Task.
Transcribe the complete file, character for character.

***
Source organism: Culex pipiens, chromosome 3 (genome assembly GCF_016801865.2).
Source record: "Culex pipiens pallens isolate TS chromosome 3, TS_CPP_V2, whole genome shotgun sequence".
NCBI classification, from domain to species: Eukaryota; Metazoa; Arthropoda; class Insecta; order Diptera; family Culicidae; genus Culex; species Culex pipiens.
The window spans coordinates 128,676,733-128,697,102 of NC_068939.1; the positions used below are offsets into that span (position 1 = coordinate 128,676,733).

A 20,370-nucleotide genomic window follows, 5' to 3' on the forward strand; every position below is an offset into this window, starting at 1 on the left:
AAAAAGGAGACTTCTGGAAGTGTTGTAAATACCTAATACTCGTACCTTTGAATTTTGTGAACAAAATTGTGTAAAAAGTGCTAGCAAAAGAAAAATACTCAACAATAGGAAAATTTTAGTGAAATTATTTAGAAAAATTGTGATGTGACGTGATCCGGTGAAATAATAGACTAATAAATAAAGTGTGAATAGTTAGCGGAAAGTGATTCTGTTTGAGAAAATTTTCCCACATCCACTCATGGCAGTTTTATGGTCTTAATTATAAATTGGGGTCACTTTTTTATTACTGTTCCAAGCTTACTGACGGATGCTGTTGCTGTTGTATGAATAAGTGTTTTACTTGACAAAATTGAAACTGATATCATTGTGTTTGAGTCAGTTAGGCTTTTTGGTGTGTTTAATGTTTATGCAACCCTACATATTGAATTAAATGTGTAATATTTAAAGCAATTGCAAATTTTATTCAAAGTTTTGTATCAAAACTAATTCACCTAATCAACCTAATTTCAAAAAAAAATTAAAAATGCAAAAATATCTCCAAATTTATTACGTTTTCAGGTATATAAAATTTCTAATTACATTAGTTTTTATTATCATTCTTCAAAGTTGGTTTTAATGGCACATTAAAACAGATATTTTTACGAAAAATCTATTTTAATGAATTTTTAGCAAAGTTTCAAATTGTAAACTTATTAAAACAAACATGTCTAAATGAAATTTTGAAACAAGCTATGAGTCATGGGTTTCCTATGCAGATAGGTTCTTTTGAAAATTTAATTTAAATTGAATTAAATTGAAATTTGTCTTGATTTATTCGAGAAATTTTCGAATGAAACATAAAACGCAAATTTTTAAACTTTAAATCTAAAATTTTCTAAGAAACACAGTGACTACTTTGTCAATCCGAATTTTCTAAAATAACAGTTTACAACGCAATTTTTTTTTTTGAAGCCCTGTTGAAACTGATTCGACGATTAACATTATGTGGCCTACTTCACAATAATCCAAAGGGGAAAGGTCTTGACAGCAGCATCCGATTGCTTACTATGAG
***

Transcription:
Source organism: Culex pipiens, chromosome 3 (genome assembly GCF_016801865.2).
Source record: "Culex pipiens pallens isolate TS chromosome 3, TS_CPP_V2, whole genome shotgun sequence".
NCBI classification, from domain to species: Eukaryota; Metazoa; Arthropoda; class Insecta; order Diptera; family Culicidae; genus Culex; species Culex pipiens.
The window spans coordinates 128,676,733-128,697,102 of NC_068939.1; the positions used below are offsets into that span (position 1 = coordinate 128,676,733).

A 20,370-nucleotide genomic window follows, 5' to 3' on the forward strand; every position below is an offset into this window, starting at 1 on the left:
AAAAAGGAGACTTCTGGAAGTGTTGTAAATACCTAATACTCGTACCTTTGAATTTTGTGAACAAAATTGTGTAAAAAGTGCTAGCAAAAGAAAAATACTCAACAATAGGAAAATTTTAGTGAAATTATTTAGAAAAATTGTGATGTGACGTGATCCGGTGAAATAATAGACTAATAAATAAAGTGTGAATAGTTAGCGGAAAGTGATTCTGTTTGAGAAAATTTTCCCACATCCACTCATGGCAGTTTTATGGTCTTAATTATAAATTGGGGTCACTTTTTTATTACTGTTCCAAGCTTACTGACGGATGCTGTTGCTGTTGTATGAATAAGTGTTTTACTTGACAAAATTGAAACTGATATCATTGTGTTTGAGTCAGTTAGGCTTTTTGGTGTGTTTAATGTTTATGCAACCCTACATATTGAATTAAATGTGTAATATTTAAAGCAATTGCAAATTTTATTCAAAGTTTTGTATCAAAACTAATTCACCTAATCAACCTAATTTCAAAAAAAAATTAAAAATGCAAAAATATCTCCAAATTTATTACGTTTTCAGGTATATAAAATTTCTAATTACATTAGTTTTTATTATCATTCTTCAAAGTTGGTTTTAATGGCACATTAAAACAGATATTTTTACGAAAAATCTATTTTAATGAATTTTTAGCAAAGTTTCAAATTGTAAACTTATTAAAACAAACATGTCTAAATGAAATTTTGAAACAAGCTATGAGTCATGGGTTTCCTATGCAGATAGGTTCTTTTGAAAATTTAATTTAAATTGAATTAAATTGAAATTTGTCTTGATTTATTCGAGAAATTTTCGAATGAAACATAAAACGCAAATTTTTAAACTTTAAATCTAAAATTTTCTAAGAAACACAGTGACTACTTTGTCAATCCGAATTTTCTAAAATAACAGTTTACAACGCAATTTTTTTTTTTGAAGCCCTGTTGAAACTGATTCGACGATTAACATTATGTGGCCTACTTCACAATAATCCAAAGGGGAAAGGTCTTGACAGCAGCATCCGATTGCTTACTATGAG